Given the deficiencies in the justification for the GHG BACT applicability level in the existing EPA regulations, the EPA is planning to move forward in a separate, national rulemaking to propose a GHG Significant Emission Rate (SER) that would be justified as a de minis threshold level for applying the BACT requirement to GHG emissions under PSD. In the event that the EPA ultimately promulgates a final GHG SER, Louisiana, like all other SIP-approved states, may be obligated to undertake rulemaking to demonstrate consistency with federal requirements or may be subject to a SIP Call to correct a deficiency in the SIP-approved program.
III. Proposed Action
Section 110(k)(3) of the Act states that the EPA may partially approve and partially disapprove a SIP submittal if we find that only a portion of the submittal meets the requirements of the Act. We are proposing to approve the revisions to the Louisiana PSD permitting program submitted on December 21, 2011, that provide the State the authority to regulate and permit emissions of GHGs from Step 1 sources in the Louisiana PSD program. The EPA has made the preliminary determination that the revisions are approvable because the submitted rules are adopted and submitted in accordance with the CAA and are consistent with the laws and regulations for PSD permitting of GHGs. Therefore, under section 110 and part C of the Act, the EPA proposes to approve the following specific revisions to the Louisiana SIP for PSD permitting:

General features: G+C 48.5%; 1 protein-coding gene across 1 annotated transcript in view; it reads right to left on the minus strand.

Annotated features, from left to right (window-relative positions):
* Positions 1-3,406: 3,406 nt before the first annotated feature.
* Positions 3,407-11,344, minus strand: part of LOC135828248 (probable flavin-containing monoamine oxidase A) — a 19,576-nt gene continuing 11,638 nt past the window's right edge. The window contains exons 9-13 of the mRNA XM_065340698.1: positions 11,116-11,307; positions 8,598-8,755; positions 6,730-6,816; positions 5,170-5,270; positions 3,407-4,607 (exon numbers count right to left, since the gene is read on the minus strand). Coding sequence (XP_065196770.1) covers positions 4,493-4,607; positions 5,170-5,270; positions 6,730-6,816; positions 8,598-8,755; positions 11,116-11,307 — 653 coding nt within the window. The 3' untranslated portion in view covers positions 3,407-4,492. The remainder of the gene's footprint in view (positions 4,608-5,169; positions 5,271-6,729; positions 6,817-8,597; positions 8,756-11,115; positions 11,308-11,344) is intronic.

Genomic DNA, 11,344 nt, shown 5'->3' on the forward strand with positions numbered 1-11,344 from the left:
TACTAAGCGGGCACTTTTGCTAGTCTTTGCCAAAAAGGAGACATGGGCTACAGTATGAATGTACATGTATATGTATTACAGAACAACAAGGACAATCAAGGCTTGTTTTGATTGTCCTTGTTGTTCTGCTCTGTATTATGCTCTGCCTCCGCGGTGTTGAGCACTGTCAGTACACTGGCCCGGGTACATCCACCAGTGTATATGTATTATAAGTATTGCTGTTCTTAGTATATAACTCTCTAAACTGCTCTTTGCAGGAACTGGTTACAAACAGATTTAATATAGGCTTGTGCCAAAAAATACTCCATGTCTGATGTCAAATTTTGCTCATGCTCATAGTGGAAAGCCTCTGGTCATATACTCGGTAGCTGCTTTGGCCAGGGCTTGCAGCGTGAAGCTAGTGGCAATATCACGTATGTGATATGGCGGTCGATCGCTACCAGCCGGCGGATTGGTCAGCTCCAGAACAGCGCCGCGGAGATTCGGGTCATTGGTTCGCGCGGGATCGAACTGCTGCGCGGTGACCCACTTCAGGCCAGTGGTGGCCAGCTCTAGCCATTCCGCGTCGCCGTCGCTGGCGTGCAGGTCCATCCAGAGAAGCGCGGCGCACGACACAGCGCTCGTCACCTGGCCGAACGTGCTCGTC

- New provisions at LAC 33:III.501(C)(14) adopted on April 20, 2011 and submitted December 20, 2011;
- New definitions of “carbon dioxide equivalent” and “greenhouse gases” at LAC 33:III.509(B) adopted on April 20, 2011 and submitted December 20, 2011; and
- Revisions to the definitions of “major stationary source” paragraphs (a) and (b) and “significant” at LAC 33:III.509(B) adopted on April 20, 2011 and submitted December 20, 2011.
Upon promulgation of a final approval of these proposed revisions, the EPA would also remove the provisions at 40 CFR 52.986(c) under which the EPA narrowed the applicability of the Louisiana PSD program to regulate sources consistent with federal requirements. The provisions at 40 CFR 52.986(c) will no longer be necessary when we finalize approval of the state regulations into the Louisiana SIP.